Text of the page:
Ear Tags

Res #: 25-07M
Number: 25
Year: 2007
Midterm: Yes
Expired: Yes
Responses Received: No
Departments: Canadian Cattle Identification Agency (CCIA)

Resolution No. 25 – 07M
Ear Tags

WHEREAS the ear tags on livestock are not permanent; and

WHEREAS the cost of these ear tags are incurred by the producer and many times they fall off and must be replaced before the animal is sold;

BE IT RESOLVED that SARM lobby CCIA to consider an alternative permanent marking system and that the cost not be born by the producer.

Response from Canadian Cattle Identification Agency

We do appreciate you addressing this concern at your meeting and proposing a resolution to deal with this issue.  The CCIA approved tags are RFID button, external tags that are tamper-evident but not permanent at this time.  Also, it is the producer who is expected to pay for these tags under the mandatory requirements of the program.  As you state the tags, especially if not inserted in the correct location or with the correct applicator/pin, are subject to falling out at which point they must be replaced prior to the animal leaving the herd of origin. 

You have asked that CCIA consider an alternative permanent marking system and that the cost not be borne by the producer.  Please be advised that CCIA is continually welcoming new technology and types of tags from manufacturers to be submitted for testing.  All approved RFID tags must pass a minimum lab and field test standard which include criteria such as retention, readability, environmental, physical, electrical, and mechanical requirements.  We have in the past investigated more permanent forms of ID such as implants, tattoos and boluses but have revealed issues with all of them.  For example, with an implant there still may be a food safety issue, especially if it is inserted incorrectly. It may also migrate and appear unknowingly in the retail product.  As well, with implants you still would require an external tag to signify that there is an implant in the animal.  Boluses are used to a certain extent in some countries, however, they do create an issue again with the need for an external tag and are more costly than the regular RFID button tags.  There is also an issue with the retrieval of these boluses at the processing stage.  Tattooing, as done within the purebred industry, has been identified as an unacceptable option to the commercial cattle industry due to the time and effort required.  These tattoos would also not be externally visible and would be extremely difficult to read at speeds which would not affect commerce.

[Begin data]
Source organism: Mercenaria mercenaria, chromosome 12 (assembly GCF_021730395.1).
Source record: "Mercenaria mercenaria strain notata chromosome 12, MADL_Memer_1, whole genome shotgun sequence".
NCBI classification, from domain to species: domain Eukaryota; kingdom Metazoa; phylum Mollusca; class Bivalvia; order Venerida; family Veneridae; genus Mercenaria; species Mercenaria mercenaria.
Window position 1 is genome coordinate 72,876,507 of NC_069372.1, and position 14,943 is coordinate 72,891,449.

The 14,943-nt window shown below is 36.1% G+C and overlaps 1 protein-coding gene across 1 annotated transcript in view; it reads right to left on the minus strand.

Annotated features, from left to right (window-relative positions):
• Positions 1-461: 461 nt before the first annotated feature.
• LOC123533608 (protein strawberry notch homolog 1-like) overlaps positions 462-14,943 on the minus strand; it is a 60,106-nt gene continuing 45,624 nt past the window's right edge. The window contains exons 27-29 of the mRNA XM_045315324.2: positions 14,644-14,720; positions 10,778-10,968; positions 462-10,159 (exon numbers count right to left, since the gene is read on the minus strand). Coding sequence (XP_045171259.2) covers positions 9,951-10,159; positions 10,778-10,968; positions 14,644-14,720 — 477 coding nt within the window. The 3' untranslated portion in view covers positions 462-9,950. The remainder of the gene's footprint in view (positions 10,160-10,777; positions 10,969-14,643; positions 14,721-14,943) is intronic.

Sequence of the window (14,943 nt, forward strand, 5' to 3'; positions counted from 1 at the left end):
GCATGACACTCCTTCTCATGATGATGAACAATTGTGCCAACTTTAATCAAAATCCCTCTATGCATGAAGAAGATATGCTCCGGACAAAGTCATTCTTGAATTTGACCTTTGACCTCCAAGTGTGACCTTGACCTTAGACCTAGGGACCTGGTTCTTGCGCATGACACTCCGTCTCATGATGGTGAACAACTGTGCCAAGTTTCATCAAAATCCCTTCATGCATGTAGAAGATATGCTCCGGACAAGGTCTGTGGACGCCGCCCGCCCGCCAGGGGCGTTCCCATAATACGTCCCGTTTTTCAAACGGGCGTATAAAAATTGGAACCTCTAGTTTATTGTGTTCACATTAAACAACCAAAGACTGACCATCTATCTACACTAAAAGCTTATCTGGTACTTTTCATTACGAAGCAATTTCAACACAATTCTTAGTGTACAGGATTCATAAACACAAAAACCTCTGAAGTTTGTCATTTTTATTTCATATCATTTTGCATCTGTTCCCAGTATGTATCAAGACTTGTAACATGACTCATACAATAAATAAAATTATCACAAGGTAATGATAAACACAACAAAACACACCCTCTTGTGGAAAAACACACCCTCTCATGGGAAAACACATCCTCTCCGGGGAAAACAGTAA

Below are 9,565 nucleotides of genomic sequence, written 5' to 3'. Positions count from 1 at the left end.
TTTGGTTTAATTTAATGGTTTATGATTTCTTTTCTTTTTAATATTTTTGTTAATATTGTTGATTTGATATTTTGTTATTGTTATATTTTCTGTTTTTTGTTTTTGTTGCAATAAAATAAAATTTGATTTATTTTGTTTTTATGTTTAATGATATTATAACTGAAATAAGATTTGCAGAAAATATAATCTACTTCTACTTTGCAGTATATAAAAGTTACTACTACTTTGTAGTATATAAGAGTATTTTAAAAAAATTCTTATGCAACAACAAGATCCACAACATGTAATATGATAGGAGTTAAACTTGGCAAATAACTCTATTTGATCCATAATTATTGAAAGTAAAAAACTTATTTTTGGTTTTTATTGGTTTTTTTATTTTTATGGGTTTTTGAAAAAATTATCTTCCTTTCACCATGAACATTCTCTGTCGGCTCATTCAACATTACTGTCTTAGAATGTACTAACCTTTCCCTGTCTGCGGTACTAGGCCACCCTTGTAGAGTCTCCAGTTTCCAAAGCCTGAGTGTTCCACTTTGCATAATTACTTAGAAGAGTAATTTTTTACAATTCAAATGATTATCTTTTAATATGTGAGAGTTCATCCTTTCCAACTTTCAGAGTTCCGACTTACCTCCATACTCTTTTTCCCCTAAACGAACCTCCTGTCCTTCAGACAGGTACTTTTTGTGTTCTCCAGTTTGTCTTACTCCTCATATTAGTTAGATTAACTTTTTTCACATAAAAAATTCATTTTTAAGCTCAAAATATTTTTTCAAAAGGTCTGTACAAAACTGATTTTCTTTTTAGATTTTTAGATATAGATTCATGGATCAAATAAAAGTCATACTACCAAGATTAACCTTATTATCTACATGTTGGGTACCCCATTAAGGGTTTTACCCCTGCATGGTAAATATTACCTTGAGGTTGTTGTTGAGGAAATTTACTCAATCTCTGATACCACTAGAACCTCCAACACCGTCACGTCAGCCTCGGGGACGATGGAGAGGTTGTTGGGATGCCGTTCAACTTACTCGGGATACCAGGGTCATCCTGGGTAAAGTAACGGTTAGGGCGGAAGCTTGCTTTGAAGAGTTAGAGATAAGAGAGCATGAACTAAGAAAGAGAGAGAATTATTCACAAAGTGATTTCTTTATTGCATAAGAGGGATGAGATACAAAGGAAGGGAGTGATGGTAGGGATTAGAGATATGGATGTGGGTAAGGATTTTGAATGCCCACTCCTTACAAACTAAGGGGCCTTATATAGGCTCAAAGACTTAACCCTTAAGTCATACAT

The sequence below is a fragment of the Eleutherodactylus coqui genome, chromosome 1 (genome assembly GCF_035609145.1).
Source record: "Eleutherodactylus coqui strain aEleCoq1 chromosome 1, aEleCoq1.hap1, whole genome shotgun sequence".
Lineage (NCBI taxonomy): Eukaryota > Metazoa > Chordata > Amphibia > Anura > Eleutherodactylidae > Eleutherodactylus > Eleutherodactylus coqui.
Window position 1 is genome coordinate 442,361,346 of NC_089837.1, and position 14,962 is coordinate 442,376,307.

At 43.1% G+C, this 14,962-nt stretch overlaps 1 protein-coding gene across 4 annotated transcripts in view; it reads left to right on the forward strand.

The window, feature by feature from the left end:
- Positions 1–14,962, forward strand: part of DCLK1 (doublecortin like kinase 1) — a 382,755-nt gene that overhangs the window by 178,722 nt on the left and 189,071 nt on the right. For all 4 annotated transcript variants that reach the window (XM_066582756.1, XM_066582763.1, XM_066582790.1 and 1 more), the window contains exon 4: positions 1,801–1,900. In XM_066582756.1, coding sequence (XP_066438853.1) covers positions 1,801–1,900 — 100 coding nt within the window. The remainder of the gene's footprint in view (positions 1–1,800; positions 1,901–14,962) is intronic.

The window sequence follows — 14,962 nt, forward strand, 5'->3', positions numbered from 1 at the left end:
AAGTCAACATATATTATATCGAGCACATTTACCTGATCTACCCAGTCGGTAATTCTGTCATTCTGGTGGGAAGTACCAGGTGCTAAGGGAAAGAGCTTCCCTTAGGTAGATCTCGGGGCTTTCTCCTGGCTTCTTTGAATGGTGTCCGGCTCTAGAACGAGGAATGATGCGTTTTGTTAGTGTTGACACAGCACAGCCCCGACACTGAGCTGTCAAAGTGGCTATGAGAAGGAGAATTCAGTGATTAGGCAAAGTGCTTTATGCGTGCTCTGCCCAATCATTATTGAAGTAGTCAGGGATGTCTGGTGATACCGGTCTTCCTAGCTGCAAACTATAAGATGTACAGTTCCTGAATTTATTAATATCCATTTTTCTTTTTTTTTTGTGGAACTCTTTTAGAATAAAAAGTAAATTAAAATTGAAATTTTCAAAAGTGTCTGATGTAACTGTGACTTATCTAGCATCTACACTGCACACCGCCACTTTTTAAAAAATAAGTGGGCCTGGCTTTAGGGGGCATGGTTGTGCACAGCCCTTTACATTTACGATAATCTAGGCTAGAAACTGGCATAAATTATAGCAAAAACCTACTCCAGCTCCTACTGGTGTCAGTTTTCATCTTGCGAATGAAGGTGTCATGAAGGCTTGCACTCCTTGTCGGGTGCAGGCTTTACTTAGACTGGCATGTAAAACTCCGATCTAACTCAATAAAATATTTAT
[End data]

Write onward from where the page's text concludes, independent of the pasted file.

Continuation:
With all of this said, there continues to be more research in this area and CCIA is monitoring this closely.  For example, there is now a permanent RFID tattoo ink that could be applied to an animal and may be read electronically.  However, at this time it is still in the research phase. 

In response to your concern regarding the cost to the producer we also recognize this concern, however, have no solution at this time.  At CCIA we do try to maintain competition within the tag market and due to volumes, keep the price as low as possible.  We most certainly acknowledge that the entire cost of the tag is borne by the producer and as other livestock sectors benefit from this program as well, some type of cost sharing and/or assistance should be considered.  However, it is important to recognize that the intermediary sectors and the packing plants have also significantly invested in this program to meet the technological requirements of reading the tags and transferring information.

We will present your resolution to our Board of Directors, which represents all sectors of the industry, and to the Canadian Food Inspection Agency and Agriculture and Agri-Food Canada as our ex-officio partners and provide you with the response received.